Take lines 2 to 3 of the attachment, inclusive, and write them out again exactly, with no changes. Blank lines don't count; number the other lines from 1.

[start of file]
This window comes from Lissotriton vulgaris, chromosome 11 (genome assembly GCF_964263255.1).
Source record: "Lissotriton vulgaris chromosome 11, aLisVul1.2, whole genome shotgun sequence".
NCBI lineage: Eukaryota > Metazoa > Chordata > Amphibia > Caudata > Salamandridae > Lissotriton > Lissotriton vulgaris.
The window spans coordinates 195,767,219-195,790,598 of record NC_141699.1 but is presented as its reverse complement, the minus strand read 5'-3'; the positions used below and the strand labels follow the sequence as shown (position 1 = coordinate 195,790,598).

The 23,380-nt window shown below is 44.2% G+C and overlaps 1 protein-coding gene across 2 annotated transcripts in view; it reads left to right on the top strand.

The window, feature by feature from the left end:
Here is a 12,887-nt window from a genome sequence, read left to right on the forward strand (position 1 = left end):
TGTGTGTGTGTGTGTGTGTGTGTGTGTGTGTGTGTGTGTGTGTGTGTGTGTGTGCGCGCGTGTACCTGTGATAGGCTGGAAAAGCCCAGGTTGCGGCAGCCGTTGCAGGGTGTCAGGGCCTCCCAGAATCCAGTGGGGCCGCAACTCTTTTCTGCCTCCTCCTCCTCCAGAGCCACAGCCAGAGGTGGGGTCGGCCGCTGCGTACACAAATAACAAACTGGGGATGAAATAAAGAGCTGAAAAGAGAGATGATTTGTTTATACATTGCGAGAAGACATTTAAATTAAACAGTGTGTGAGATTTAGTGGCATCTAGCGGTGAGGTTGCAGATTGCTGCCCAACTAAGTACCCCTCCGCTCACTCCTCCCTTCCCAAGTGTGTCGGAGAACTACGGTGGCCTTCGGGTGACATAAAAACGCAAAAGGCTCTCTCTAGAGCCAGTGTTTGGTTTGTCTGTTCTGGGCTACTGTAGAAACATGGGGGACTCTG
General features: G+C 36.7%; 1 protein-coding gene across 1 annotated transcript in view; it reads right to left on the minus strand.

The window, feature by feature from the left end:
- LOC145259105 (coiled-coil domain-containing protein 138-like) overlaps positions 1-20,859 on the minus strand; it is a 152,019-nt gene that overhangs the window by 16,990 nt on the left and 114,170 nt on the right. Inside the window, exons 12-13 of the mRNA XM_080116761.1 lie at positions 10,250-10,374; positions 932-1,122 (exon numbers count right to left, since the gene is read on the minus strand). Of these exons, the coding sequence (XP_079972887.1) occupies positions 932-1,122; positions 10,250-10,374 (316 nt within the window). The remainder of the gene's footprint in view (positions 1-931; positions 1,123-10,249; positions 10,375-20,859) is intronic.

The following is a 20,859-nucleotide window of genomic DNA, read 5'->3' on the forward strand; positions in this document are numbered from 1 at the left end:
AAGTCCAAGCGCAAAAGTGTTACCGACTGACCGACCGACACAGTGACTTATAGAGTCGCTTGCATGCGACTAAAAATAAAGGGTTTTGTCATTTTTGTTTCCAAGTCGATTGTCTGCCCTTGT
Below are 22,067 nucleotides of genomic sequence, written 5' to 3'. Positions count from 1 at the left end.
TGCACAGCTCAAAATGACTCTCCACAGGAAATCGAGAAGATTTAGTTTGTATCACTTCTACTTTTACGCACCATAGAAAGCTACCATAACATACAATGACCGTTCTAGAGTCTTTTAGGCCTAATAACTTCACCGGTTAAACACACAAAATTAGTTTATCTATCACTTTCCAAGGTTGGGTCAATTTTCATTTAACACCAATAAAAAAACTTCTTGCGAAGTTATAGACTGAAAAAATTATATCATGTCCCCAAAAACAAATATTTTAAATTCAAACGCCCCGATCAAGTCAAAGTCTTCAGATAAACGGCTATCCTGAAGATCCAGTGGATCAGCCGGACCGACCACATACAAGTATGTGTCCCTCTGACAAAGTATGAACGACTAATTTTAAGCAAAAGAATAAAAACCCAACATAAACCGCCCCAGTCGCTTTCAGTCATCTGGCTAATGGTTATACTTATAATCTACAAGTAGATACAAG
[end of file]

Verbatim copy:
Source record: "Lissotriton vulgaris chromosome 11, aLisVul1.2, whole genome shotgun sequence".
NCBI lineage: Eukaryota > Metazoa > Chordata > Amphibia > Caudata > Salamandridae > Lissotriton > Lissotriton vulgaris.